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What Happened in 2023? – The Irrelevant Investor


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It’s time to review my list of predictions from 2023 to see what I got right and what I got wrong. Here’s what I wrote a year ago:

Market predictions are silly. We all learned this a long time ago. But that doesn’t mean they’re completely worthless. Even though forecasts are almost always wrong, they can be entertaining and educational. That’s all I’m trying to do with this post. Entertain and educate. Needless to say, but I have to say it anyway, nothing in this list is investment advice. I’m not doing anything with my portfolio based on these predictions, and neither should you.

Here is my list from a year ago. I got some right and a lot wrong, which is hardly a surprise. I expect my predictions to have a terrible track record, and that’s why I try to ride the market rather than outsmart it. So why am I doing this? Well, it’s fun to look back on what you thought was possible a year ago. When you see that you were so off on some things, it reminds you just how difficult it is to predict the future. I also learn a lot by doing this. I uncovered some things that I didn’t know or forgot I knew. So with that, these are my ten predictions for 2023.

  • Bonds hold their own as a diversifying asset ✅X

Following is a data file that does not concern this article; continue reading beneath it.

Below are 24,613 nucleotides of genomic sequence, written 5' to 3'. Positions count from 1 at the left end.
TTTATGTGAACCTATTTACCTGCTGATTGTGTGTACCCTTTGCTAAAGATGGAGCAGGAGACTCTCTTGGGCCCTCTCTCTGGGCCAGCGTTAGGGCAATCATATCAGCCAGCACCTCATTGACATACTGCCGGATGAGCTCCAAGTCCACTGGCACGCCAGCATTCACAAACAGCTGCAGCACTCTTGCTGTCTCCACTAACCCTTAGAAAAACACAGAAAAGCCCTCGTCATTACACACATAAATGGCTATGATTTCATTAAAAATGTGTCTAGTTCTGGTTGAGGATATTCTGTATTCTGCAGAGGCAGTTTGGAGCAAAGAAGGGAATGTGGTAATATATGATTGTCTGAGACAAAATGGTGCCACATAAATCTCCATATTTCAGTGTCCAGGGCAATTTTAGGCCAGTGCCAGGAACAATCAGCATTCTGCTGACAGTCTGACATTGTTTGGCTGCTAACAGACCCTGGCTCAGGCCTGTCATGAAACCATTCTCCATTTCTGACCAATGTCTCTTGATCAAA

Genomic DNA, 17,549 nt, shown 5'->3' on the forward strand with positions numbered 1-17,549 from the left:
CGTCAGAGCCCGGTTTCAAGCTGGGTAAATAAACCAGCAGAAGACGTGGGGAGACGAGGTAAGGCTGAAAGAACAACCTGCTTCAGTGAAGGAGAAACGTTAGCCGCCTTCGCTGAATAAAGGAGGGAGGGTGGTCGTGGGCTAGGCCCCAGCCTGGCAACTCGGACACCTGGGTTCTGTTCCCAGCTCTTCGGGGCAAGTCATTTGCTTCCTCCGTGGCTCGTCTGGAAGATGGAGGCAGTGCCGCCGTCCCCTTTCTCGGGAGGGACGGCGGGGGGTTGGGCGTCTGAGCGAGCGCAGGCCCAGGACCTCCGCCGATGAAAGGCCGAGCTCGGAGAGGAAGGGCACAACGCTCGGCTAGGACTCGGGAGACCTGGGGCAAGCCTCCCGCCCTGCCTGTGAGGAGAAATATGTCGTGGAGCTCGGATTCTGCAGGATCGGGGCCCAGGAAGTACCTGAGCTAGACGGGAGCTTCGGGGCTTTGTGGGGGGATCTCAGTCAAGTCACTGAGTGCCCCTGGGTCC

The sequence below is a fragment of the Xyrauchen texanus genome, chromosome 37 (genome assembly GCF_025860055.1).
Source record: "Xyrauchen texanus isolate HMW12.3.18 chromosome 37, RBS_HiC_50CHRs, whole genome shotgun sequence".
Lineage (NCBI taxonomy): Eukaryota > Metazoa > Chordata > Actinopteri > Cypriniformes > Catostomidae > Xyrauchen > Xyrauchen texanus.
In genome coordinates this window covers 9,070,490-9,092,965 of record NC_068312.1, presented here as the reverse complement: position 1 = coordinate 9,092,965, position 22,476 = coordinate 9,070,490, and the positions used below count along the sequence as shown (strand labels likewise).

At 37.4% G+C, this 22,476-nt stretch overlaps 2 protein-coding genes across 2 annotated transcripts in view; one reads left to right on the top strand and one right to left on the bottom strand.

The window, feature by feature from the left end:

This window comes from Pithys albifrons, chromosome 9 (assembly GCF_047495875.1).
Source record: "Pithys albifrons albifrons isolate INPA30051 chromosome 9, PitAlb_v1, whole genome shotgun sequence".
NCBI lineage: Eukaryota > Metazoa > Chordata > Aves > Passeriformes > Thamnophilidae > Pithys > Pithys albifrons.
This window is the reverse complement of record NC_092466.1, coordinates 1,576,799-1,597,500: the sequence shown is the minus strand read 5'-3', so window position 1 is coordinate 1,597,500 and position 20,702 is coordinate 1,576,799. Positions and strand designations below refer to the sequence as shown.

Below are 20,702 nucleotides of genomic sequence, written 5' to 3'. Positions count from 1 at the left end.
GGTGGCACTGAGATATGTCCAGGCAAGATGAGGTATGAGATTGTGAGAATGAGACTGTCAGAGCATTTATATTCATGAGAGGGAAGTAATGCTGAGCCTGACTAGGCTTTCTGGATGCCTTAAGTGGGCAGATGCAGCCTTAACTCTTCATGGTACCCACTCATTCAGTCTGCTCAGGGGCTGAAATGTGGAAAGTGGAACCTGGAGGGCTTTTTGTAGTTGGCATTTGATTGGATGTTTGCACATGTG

• Tech continues its layoffs ✅
  • Jeff Bezos returns to Amazon X
  • The IPO market remains frozen ✅
  • Value Outperforms Growth Again X
  • Gold makes a new all-time high X
  • The Housing Market Doesn’t Crash ✅
  • International Stocks Outperform X
  • Bitcoin gains 100% ✅
  • Energy stocks continue to outperform X
  • Bonus. The market avoids a recession, and stocks gain double digits. ✅
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My list had five wins, five losses, and one tie. Let’s review.

  • Bonds hold their own as a diversifying asset ✅X

2022 was a difficult year. Risk assets got smoked in 2022 as the fed aggressively came off zero and jacked rates up by 425 basis points. Fixed income had a front-row seat to the horror show. Zero-coupon bonds fell like a meme stock, with a 48% peak-to-trough decline during the calendar year. Even intermediate-term bonds got hammered, falling 10% on the year.

The reason why my call is inconclusive is that bonds got a mixed grade in 2023 depending on how you were positioned. Ultra-short bonds, think cash, returned ~5%% this year. It’s been over 15 years since investors were able to earn this much by doing so little. But if you were so brave to take on interest rate risk, parts of 2023 looked like a repeat of 2022. Long bonds got killed as the higher-for-longer idea permeated Wall Street in the fall of 2023.

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But if you went against the grain and faded that call, you made a fortune. Long bonds are up more than 30% since interest rates topped.